We Are the Dead


Twenty years ago, President George H. W. Bush’s administration imposed a ban on media coverage of the return home of the remains of soldiers killed in combat, including those killed during the first attack against Iraq – ordered by him – in 1991.

That ban came about after a controversy arose when Bush held a news conference at the same moment the first U.S. casualties were returning to Dover AFB, Delaware,  the day after the beginning of yet another Bush killing spree, the U.S. invasion of Panama in 1989. While Bush joked and cackled post-conference, the split screen coverage of the returning dead soldiers showed the solemn ceremony unfolding at the air base.

However, Bush’s complete disdain and contempt for the military and his total lack of concern for the grieving families came through clearly and indelibly. (He had ordered the invasion to silence Panama’s dictator Manuel Noriega from revealing the CIA/cocaine route through his country, a route known to Bush and established with his okay during the Iran /Contra crimes of the mid-80s.)

When a decade after the first order, GHW  Bush’s half-witted son was declared president by the Supreme Court, the banning order was continued. It was invaluable in hiding from the American public the horrific evidence of the results of the war crimes then committed by the second Bush Crime Family and its cohorts as they invaded Afghanistan and Iraq yet again, and occupied both.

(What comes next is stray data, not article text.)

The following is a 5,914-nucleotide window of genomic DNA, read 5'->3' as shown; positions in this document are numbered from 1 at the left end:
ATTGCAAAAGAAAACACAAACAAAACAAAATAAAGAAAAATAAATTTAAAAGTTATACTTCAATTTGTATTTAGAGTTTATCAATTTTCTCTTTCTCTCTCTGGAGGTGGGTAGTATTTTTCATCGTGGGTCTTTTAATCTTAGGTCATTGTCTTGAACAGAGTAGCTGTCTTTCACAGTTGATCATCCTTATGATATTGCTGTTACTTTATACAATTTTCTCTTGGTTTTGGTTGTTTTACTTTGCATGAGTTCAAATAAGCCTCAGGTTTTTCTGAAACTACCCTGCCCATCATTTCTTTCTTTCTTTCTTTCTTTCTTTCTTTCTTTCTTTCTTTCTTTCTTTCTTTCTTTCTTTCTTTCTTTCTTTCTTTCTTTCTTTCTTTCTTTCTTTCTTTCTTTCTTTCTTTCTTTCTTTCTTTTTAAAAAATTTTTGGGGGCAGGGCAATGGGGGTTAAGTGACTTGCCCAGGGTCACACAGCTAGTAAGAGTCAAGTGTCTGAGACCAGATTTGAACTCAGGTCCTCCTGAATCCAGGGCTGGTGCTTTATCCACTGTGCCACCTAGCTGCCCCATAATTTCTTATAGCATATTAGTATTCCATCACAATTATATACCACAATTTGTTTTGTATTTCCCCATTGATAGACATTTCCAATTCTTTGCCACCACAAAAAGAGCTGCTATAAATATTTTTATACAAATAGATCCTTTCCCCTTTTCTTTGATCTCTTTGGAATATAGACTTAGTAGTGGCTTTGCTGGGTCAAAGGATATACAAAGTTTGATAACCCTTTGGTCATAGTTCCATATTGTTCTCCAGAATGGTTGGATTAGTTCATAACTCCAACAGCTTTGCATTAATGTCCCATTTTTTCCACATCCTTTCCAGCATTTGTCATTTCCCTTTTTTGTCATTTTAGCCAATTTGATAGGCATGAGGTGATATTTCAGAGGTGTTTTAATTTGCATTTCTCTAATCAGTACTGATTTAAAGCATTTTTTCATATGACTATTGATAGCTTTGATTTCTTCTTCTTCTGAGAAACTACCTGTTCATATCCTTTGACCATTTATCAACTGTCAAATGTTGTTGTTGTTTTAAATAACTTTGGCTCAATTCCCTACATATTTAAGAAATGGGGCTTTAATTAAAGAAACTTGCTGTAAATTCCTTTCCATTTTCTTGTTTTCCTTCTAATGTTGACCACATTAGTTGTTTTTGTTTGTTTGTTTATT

Now, that ban has been lifted and today those solemn images are again seen by the nation that allowed its soldiers to be sent to die for one power-crazed family’s hubris and insanity. As former CNN correspondent Ralph Begleiter writes today at CNN’s website:

“The Pentagon policy, which had come into being over the embarrassment of a president, evolved after the U.S. invasion of Iraq, into a complete ban preventing the American people from seeing the most important single measure of the cost of war.

“So desperate, apparently, was the White House desire to block public view of such images that military photographers at Dover were ordered to stop documenting the returns. To my knowledge, since 2005, no further photos have been taken showing those emotional moments when a casualty touches home soil for the last time.”

The order to ban the images was one saturated with ulterior motives. If the public was not allowed to see the painful images of returning dead soldiers, it would be that much easier to continue the lies and deceptions that started the killing to begin with.

Both Bushes have been peacefully removed from power as mandated by what remains of our shredded Constitution. Yet, the deaths that resulted from their criminal decisions continue. The solemn ceremonies, however, are now once again open for the public to see. Unless, of course, we turn our faces away in shame.


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